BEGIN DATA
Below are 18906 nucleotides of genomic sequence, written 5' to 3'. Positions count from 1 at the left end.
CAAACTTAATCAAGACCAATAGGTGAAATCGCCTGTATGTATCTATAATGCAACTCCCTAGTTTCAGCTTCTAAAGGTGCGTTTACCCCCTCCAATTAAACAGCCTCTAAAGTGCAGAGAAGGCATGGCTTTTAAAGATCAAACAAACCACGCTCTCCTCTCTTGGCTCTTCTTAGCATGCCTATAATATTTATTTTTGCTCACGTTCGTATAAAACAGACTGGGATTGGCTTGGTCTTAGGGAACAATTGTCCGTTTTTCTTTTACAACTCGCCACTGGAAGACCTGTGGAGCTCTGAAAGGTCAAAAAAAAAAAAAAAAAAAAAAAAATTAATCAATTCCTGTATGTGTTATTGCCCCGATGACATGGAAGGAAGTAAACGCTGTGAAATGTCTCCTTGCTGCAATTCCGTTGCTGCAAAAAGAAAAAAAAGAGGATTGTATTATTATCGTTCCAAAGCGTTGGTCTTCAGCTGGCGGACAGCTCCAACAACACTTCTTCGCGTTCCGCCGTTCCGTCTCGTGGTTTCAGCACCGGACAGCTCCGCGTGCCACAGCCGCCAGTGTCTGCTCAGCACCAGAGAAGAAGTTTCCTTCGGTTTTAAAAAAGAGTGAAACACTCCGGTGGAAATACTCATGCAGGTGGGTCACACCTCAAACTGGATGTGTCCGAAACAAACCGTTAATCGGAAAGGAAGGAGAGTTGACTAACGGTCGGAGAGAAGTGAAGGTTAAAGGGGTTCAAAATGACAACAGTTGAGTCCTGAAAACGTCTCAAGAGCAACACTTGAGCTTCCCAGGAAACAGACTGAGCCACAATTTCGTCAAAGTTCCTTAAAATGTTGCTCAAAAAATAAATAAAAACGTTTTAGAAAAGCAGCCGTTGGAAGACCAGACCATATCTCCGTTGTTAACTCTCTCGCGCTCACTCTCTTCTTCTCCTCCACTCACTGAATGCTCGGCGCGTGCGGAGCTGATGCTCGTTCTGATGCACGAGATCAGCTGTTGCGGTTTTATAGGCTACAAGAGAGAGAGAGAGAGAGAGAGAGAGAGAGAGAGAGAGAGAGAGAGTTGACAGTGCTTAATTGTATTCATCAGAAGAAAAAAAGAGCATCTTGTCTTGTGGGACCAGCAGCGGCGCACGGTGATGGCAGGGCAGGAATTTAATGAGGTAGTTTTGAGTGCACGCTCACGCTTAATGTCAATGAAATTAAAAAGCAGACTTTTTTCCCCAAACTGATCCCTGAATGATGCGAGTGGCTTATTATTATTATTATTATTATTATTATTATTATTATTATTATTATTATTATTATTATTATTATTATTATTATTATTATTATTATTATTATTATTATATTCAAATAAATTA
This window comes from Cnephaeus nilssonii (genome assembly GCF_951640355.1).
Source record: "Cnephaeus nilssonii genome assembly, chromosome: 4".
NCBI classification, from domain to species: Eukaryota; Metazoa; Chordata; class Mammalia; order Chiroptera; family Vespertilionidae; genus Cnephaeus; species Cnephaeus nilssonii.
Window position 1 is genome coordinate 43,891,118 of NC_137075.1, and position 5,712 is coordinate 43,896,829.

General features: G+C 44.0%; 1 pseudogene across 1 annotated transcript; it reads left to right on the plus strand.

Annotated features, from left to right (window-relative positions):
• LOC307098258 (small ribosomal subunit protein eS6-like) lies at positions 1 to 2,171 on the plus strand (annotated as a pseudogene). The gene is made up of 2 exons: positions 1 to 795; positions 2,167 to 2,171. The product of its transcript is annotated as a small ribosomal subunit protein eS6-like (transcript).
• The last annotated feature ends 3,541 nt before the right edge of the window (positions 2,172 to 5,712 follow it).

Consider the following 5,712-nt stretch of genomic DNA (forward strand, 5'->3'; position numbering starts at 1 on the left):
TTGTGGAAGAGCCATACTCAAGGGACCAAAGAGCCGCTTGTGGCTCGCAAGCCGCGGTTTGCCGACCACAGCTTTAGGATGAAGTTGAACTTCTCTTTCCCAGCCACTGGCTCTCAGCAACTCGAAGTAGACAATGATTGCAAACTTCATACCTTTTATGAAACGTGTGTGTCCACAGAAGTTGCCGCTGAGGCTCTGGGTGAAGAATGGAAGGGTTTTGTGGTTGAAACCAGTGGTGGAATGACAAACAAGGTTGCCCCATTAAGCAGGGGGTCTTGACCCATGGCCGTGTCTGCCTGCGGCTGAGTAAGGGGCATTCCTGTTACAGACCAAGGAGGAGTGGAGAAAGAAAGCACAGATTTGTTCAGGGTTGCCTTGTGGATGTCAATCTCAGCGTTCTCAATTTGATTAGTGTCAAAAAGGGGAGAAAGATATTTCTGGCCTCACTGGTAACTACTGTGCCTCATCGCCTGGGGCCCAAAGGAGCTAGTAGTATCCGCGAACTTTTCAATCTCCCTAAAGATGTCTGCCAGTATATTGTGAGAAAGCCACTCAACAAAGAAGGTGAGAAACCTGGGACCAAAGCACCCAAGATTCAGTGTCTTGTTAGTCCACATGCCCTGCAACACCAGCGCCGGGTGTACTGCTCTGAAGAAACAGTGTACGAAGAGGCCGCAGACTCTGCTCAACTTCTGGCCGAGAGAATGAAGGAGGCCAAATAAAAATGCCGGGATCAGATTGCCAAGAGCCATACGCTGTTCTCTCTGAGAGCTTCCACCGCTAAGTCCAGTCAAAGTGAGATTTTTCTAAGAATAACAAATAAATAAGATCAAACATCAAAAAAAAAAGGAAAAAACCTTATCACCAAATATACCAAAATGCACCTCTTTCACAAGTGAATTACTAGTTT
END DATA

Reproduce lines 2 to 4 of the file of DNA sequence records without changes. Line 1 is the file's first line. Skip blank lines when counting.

CAAACTTAATCAAGACCAATAGGTGAAATCGCCTGTATGTATCTATAATGCAACTCCCTAGTTTCAGCTTCTAAAGGTGCGTTTACCCCCTCCAATTAAACAGCCTCTAAAGTGCAGAGAAGGCATGGCTTTTAAAGATCAAACAAACCACGCTCTCCTCTCTTGGCTCTTCTTAGCATGCCTATAATATTTATTTTTGCTCACGTTCGTATAAAACAGACTGGGATTGGCTTGGTCTTAGGGAACAATTGTCCGTTTTTCTTTTACAACTCGCCACTGGAAGACCTGTGGAGCTCTGAAAGGTCAAAAAAAAAAAAAAAAAAAAAAAAATTAATCAATTCCTGTATGTGTTATTGCCCCGATGACATGGAAGGAAGTAAACGCTGTGAAATGTCTCCTTGCTGCAATTCCGTTGCTGCAAAAAGAAAAAAAAGAGGATTGTATTATTATCGTTCCAAAGCGTTGGTCTTCAGCTGGCGGACAGCTCCAACAACACTTCTTCGCGTTCCGCCGTTCCGTCTCGTGGTTTCAGCACCGGACAGCTCCGCGTGCCACAGCCGCCAGTGTCTGCTCAGCACCAGAGAAGAAGTTTCCTTCGGTTTTAAAAAAGAGTGAAACACTCCGGTGGAAATACTCATGCAGGTGGGTCACACCTCAAACTGGATGTGTCCGAAACAAACCGTTAATCGGAAAGGAAGGAGAGTTGACTAACGGTCGGAGAGAAGTGAAGGTTAAAGGGGTTCAAAATGACAACAGTTGAGTCCTGAAAACGTCTCAAGAGCAACACTTGAGCTTCCCAGGAAACAGACTGAGCCACAATTTCGTCAAAGTTCCTTAAAATGTTGCTCAAAAAATAAATAAAAACGTTTTAGAAAAGCAGCCGTTGGAAGACCAGACCATATCTCCGTTGTTAACTCTCTCGCGCTCACTCTCTTCTTCTCCTCCACTCACTGAATGCTCGGCGCGTGCGGAGCTGATGCTCGTTCTGATGCACGAGATCAGCTGTTGCGGTTTTATAGGCTACAAGAGAGAGAGAGAGAGAGAGAGAGAGAGAGAGAGAGAGAGAGAGAGTTGACAGTGCTTAATTGTATTCATCAGAAGAAAAAAAGAGCATCTTGTCTTGTGGGACCAGCAGCGGCGCACGGTGATGGCAGGGCAGGAATTTAATGAGGTAGTTTTGAGTGCACGCTCACGCTTAATGTCAATGAAATTAAAAAGCAGACTTTTTTCCCCAAACTGATCCCTGAATGATGCGAGTGGCTTATTATTATTATTATTATTATTATTATTATTATTATTATTATTATTATTATTATTATTATTATTATTATTATTATTATTATTATTATTATTATTATATTCAAATAAATTA
This window comes from Cnephaeus nilssonii (genome assembly GCF_951640355.1).
Source record: "Cnephaeus nilssonii genome assembly, chromosome: 4".